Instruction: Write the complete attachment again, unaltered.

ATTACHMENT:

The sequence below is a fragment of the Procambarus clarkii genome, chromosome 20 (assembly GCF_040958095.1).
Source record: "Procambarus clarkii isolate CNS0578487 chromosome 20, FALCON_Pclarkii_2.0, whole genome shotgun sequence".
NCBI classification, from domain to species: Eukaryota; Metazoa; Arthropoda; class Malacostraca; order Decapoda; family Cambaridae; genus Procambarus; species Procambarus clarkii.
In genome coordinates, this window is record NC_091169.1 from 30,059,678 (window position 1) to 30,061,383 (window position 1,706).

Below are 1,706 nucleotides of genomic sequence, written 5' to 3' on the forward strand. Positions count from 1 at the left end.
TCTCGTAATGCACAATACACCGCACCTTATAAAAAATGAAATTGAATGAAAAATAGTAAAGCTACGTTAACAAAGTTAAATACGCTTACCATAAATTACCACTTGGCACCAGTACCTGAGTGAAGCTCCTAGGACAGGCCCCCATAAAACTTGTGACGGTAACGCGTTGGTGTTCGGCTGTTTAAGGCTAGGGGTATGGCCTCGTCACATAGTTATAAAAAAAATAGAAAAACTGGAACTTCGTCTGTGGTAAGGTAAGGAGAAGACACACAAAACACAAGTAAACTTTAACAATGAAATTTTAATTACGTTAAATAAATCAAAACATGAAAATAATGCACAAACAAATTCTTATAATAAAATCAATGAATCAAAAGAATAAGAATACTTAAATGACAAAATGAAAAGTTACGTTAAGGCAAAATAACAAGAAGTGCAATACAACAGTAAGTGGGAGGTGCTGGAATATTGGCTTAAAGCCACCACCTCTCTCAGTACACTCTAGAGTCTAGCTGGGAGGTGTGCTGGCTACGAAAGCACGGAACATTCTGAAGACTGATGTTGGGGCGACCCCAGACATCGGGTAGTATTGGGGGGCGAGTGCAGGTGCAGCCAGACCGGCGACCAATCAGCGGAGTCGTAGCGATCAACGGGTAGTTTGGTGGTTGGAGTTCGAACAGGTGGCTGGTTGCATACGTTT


The sequence below is a fragment of the Procambarus clarkii genome, chromosome 20 (assembly GCF_040958095.1).
Source record: "Procambarus clarkii isolate CNS0578487 chromosome 20, FALCON_Pclarkii_2.0, whole genome shotgun sequence".
NCBI classification, from domain to species: Eukaryota; Metazoa; Arthropoda; class Malacostraca; order Decapoda; family Cambaridae; genus Procambarus; species Procambarus clarkii.
In genome coordinates, this window is record NC_091169.1 from 30,059,678 (window position 1) to 30,061,383 (window position 1,706).

Below are 1,706 nucleotides of genomic sequence, written 5' to 3' on the forward strand. Positions count from 1 at the left end.
TCTCGTAATGCACAATACACCGCACCTTATAAAAAATGAAATTGAATGAAAAATAGTAAAGCTACGTTAACAAAGTTAAATACGCTTACCATAAATTACCACTTGGCACCAGTACCTGAGTGAAGCTCCTAGGACAGGCCCCCATAAAACTTGTGACGGTAACGCGTTGGTGTTCGGCTGTTTAAGGCTAGGGGTATGGCCTCGTCACATAGTTATAAAAAAAATAGAAAAACTGGAACTTCGTCTGTGGTAAGGTAAGGAGAAGACACACAAAACACAAGTAAACTTTAACAATGAAATTTTAATTACGTTAAATAAATCAAAACATGAAAATAATGCACAAACAAATTCTTATAATAAAATCAATGAATCAAAAGAATAAGAATACTTAAATGACAAAATGAAAAGTTACGTTAAGGCAAAATAACAAGAAGTGCAATACAACAGTAAGTGGGAGGTGCTGGAATATTGGCTTAAAGCCACCACCTCTCTCAGTACACTCTAGAGTCTAGCTGGGAGGTGTGCTGGCTACGAAAGCACGGAACATTCTGAAGACTGATGTTGGGGCGACCCCAGACATCGGGTAGTATTGGGGGGCGAGTGCAGGTGCAGCCAGACCGGCGACCAATCAGCGGAGTCGTAGCGATCAACGGGTAGTTTGGTGGTTGGAGTTCGAACAGGTGGCTGGTTGCATACGTTT